Businesses are encouraged to follow best practices from the Federal Trade Commission, including:

  • Set security software to update automatically.
  • Back up important files.
  • Require strong passwords for all devices.
  • Encrypt devices.
  • Use multi-factor authentication.

More information is available at FTC's Cybersecurity for Small Businesses.

Businesses should also remain vigilant to tax-related "phishing" email scams, which can often be cleverly written to fool employees into opening harmful embedded links or attachments. Businesses and consumers are encouraged to send IRS-related scams to

All employers should remain vigilant regarding Form W-2 theft schemes. While tax scams evolve and change over time, in the most common versions a thief poses as a high-ranking company executive who emails payroll employees and asks for a list of employees and their W-2s, which contain sensitive tax and financial data. As these scams become more sophisticated, businesses may not be aware they've been the victim of a tax scam until fraudulent tax returns begin appearing with employees' names.

There are special reporting procedures for employers who experience the W-2 scam. They can be found at Identity Theft Central's Business section.

What businesses should do if they are identity theft victims

The IRS has also published Form 14039-B, Business Identity Theft AffidavitPDF, allowing businesses to proactively report possible identity theft to the IRS when, for example, the e-filed tax return is rejected.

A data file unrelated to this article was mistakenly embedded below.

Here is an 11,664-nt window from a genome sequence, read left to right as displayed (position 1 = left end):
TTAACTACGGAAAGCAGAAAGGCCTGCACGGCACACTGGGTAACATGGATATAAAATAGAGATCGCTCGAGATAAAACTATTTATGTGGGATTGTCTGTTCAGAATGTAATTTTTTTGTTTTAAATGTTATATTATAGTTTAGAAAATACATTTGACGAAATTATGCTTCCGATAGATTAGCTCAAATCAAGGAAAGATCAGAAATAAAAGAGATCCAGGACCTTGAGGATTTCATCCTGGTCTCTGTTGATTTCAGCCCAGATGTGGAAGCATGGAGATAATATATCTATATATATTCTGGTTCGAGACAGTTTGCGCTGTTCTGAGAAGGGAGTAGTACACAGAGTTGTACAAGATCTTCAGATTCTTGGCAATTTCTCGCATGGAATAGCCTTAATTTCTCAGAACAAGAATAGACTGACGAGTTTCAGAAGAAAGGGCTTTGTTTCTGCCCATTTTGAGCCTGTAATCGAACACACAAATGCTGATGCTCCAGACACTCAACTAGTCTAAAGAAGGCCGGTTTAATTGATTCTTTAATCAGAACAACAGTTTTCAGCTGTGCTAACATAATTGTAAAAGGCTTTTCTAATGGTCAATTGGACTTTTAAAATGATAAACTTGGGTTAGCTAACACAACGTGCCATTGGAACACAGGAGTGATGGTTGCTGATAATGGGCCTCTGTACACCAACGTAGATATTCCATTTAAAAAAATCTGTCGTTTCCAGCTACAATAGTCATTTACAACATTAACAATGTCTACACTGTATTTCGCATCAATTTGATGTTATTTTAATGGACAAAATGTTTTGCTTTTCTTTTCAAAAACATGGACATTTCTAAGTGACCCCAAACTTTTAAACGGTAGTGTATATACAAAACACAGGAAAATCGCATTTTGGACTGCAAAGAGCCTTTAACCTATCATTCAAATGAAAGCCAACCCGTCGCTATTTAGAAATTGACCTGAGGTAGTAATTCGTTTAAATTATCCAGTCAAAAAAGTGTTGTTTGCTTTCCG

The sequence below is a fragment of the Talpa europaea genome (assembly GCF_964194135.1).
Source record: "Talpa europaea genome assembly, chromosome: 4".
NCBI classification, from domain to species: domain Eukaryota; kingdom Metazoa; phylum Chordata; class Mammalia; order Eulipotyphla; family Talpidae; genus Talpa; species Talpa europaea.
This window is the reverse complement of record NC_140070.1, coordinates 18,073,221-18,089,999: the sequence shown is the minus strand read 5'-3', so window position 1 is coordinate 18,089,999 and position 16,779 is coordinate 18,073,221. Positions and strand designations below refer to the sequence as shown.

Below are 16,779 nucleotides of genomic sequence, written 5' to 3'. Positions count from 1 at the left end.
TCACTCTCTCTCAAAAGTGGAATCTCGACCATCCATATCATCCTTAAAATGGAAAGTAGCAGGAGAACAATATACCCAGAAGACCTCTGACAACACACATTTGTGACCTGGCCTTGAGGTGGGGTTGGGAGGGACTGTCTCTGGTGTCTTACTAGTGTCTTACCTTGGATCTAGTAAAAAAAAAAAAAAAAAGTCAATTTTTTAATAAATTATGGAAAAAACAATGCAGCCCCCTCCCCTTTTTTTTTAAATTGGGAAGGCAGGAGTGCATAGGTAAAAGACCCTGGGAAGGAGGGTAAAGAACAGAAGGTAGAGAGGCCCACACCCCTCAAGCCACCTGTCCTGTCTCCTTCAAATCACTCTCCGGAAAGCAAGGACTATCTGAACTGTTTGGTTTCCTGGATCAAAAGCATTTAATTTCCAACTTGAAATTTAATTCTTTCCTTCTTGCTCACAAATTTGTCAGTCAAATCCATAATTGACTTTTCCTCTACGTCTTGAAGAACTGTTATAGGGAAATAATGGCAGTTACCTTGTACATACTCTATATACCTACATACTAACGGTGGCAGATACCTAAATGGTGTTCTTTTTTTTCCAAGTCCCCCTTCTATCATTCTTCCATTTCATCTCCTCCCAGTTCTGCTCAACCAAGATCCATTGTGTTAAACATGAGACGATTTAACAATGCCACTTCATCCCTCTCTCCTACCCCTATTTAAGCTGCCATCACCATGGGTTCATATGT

Businesses should file the Form 14039-B if they receive a:

  • Rejection notice for an electronically filed return because a return already is on file for that same period.
  • Notice about a tax return that the entity didn't file.
  • Notice about Forms W-2 filed with the Social Security Administration that the entity didn't file.
  • Notice of a balance due that is not owed.

IRS Form 14039-B enables the IRS to respond to the business much faster than in the past, and work to resolve issues caused by the filing of a fraudulent tax return. However, businesses should not use Form 14039-B if they are the victims of a data breach with no tax-related impact. See Identity Theft Central's Business section for more details.

In addition, the Security Summit partners urgently ask businesses to keep their EIN application information current. Changes of address or responsible party may be reported using IRS Form 8822-B. And as a reminder, changes in the responsible party must be reported to the IRS within 60 days. Current information can help the IRS find a point of contact to resolve identity theft and other issues.

This is the fourth in a week-long series of tips raising awareness about tax information identity fraud. For more information and help on tax information theft prevention see